Once back in the Land Rover Discovery, we head off down more mountain roads to Selcuk, a small town close to the ruins of the famous Roman settlement of Ephesus. We have read about the area and the small Hotel Kalahan, which is well known and is reported to be a very interesting and famous guest house. In the guidebooks, it is highly recommended but reported to be difficult to get into as it's very busy. We arrived to find they have cancellations and we are able to get a room for the night. As it is December and off-season, the rate is a reasonable $35 including breakfast and lots of character. It is a very cozy and interesting place. December did make it a lot easier to obtain places to stay and there are fewer crowds than can be expected in the summer.
That evening we walk around the town in the dark and cold, have a light meal with a couple of beers in the hotel in front of an open fire, and watch the other guests. A very interesting bunch from all around the world, speaking many different languages. This guest house is one we really recommend if you can get in.
Selcuk has a large castle on a hill overlooking the town, and we drive past it early the next morning just as the sun is rising. We then turn down a side road to the gates of the ruins of the Roman town of Ephesus. On the grassy area at the front gates, some local bagmen bug us a bit but then go off after easier pickings in the form of a group of Japanese tourists. We spend the morning walking around and looking at this very impressive and interesting old Roman city. At noon, we remount our home on wheels and drive over to Meryemana which is a site with a small church and a notice board that states that this is the burial place of Mary Magdalen. We discuss this but are unsure.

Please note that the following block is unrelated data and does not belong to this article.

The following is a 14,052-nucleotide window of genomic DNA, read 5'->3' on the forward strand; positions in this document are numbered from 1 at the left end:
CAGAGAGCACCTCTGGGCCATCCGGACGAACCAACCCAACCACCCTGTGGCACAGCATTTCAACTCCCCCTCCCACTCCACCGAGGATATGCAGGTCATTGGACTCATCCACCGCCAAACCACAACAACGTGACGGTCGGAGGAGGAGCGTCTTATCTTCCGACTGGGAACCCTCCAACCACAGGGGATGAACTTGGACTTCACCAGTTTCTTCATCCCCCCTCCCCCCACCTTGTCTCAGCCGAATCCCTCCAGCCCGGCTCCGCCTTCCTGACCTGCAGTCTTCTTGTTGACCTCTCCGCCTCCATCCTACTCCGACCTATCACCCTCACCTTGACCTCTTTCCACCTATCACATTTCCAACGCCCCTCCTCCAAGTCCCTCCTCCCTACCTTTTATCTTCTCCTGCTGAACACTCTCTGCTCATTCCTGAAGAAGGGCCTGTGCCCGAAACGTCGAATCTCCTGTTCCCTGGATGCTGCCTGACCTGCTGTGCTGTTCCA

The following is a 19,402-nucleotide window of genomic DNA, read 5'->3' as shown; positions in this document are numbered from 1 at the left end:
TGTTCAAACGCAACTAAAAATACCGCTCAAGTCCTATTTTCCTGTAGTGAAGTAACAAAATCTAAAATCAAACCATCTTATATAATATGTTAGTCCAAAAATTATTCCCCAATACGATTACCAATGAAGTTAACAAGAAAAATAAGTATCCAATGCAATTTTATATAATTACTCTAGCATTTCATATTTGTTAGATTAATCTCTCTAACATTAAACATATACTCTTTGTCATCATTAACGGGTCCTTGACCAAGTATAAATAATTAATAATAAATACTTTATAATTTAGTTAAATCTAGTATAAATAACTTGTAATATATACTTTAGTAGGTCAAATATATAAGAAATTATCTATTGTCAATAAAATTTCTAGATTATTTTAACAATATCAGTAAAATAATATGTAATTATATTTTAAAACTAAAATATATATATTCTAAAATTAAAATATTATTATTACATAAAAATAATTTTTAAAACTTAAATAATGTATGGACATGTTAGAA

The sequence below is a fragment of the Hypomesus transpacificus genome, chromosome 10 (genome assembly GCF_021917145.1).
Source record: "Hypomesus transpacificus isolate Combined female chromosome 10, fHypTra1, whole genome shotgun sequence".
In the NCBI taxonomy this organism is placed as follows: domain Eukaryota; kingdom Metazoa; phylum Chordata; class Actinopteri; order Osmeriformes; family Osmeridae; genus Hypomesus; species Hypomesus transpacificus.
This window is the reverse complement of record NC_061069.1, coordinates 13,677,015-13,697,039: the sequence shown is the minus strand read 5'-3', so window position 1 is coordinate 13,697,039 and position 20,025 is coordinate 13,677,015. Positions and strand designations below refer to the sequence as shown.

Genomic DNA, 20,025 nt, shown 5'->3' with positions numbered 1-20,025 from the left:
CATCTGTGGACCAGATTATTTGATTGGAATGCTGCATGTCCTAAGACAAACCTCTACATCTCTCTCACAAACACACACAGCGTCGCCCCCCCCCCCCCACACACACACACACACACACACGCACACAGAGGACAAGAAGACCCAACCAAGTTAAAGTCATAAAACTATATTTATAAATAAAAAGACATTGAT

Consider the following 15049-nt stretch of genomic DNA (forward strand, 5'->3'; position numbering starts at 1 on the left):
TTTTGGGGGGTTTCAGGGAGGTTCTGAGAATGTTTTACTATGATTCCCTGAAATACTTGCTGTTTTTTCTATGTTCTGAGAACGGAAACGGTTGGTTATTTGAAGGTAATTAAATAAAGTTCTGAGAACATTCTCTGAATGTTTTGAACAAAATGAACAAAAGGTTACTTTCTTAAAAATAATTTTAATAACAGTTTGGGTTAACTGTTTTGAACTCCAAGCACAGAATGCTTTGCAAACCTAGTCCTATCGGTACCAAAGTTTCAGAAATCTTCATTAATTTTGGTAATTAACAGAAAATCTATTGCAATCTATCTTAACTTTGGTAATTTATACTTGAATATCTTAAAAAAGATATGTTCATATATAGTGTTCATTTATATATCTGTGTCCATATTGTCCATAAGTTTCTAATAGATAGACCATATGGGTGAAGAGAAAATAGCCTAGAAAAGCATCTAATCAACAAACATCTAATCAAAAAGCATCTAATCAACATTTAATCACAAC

We leave Selcuk in the late afternoon and drive north passed the town of Izmir and onto the town of Manisa on a busy road with lots of heavy trucks. Driving along this broken road, a stone is thrown up from the rear wheel of the truck in front, hits the front window with a loud ‘bang’, and smashes a hole through one layer of the laminated screen. With these terrible roads, this was bound to happen and we are lucky the screen is still intact and we can continue. We pass through the town of Akhisar and drive down from the mountains to pass through the towns of Balikesir, Susurluk, Karacabey, and Uluabat. We pass a lake on the right of the road where we stop for our usual snack and tea. At 1800 (6 pm), we arrive in the town of Bursa and try a number of hotels before we are able to rent a room in the Hotel Delmont for $70. It is not great and not recommended, but it is close to the center of town, which enables us to walk around the place in the cold evening. We meet some girls who test their reasonable English on us, then buy cheap bottles of vodka and raki. This, along with kababs bought on the street, provides dinner and we enjoy a private party back in our warm hotel room.
Ian and Noinin Conlin
About the Author
Born in Northern Ireland in 1944, Ian moved to Germany in 1948 to join his father who was in the British army.
Returning to Northern Ireland in 1955, Ian worked for the British Ministry of Defense as a trainee and obtained a degree in Engineering from Queens University, Belfast.
In 1967, Ian moved to Scotland for a year before moving to Canada.
Ian was employed by Ontario Hydro as a commissioning engineer for nuclear and coal-fired electric power stations in the province of Ontario. Then, in 1980, Ian accepted a position with Aramco and moved to Saudi Arabia as a commissioning engineer with Northern Area Producing Engineer. In this capacity, he was commissioned and started up a number of oil and gas plants both onshore and offshore from Dhahran through Ras Tanura to the Kuwait border.
August 1990 was the start of the Gulf War when all Western contractors departed. The remaining Aramco employees in the northern area became busy and the area around the northern oil fields on the Kuwait border became very exciting.
Ian moved to Ireland in 1998, then returned to Canada in 1999 to work as a design engineer for nuclear power plants. He moved back to Ireland in 2011 to work part-time before retiring in 2012.